Archive for the ‘search and seizure’ Category


Some of these ballots are lighter, some are heavier, and while this is more in the latter category, I feel that there is at least one, if not more, clear winners. Sometimes we play with the spread on these things by adjusting who wins by requiring a margin, but with this number of choices, it felt like leaving some easy ones was fair. Without further doodoo, the ballot is here.

If this is news to you, please feel free to look over prior ballots and join the fun, but your entries referring to cases that have already been decided will be set aside. More details on the appropriate tab of this website.

For every case on the podcast and in the Fantasy League, we will provide a brief summary of what to know and what to worry about.
WHAT HAPPENED: When you are a criminal defendant facing drug charges, your defenses to those charges often rank:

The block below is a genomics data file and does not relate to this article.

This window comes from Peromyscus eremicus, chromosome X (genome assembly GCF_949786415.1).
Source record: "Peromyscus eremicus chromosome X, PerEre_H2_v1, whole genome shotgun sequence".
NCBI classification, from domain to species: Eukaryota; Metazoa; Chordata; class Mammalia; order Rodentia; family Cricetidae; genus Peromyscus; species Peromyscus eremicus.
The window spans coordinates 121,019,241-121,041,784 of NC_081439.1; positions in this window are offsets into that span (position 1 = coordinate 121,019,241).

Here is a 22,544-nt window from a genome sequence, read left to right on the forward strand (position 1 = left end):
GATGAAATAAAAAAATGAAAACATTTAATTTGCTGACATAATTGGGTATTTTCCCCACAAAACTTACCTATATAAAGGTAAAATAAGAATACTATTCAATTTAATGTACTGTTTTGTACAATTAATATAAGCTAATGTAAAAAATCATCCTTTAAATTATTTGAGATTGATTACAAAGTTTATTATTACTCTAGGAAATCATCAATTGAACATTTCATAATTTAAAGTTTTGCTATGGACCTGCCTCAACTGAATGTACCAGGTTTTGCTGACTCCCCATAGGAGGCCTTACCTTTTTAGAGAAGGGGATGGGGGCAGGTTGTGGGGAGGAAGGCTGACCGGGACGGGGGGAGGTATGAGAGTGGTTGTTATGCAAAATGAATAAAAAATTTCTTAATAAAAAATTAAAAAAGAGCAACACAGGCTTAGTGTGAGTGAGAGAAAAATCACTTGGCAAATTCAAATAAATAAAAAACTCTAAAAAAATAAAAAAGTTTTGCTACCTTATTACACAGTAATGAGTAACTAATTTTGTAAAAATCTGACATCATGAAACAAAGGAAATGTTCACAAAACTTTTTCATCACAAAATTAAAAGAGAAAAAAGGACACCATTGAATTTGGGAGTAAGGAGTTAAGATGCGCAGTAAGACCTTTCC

(1) contesting a search under the 4th Amendment
(2) disproving possession with factual evidence
(3) hoping for a mistake in the crime lab.
(Whatever last place is) alleging the police framed you and planted drugs on you.

This is not to say this never happens, but the defense itself is a Hail Mary before the Court and the Jury, as it is hard to prove and harder to believe. Within that context, consider the plight of Mr. Manuel, the plaintiff in this action. Manuel successfully alleged and proved that police officers arrested him for drugs, even though they knew he was only in possession of health supplements. Accordingly, Manuel is suing the City of Joliet for damages stemming from that arrest.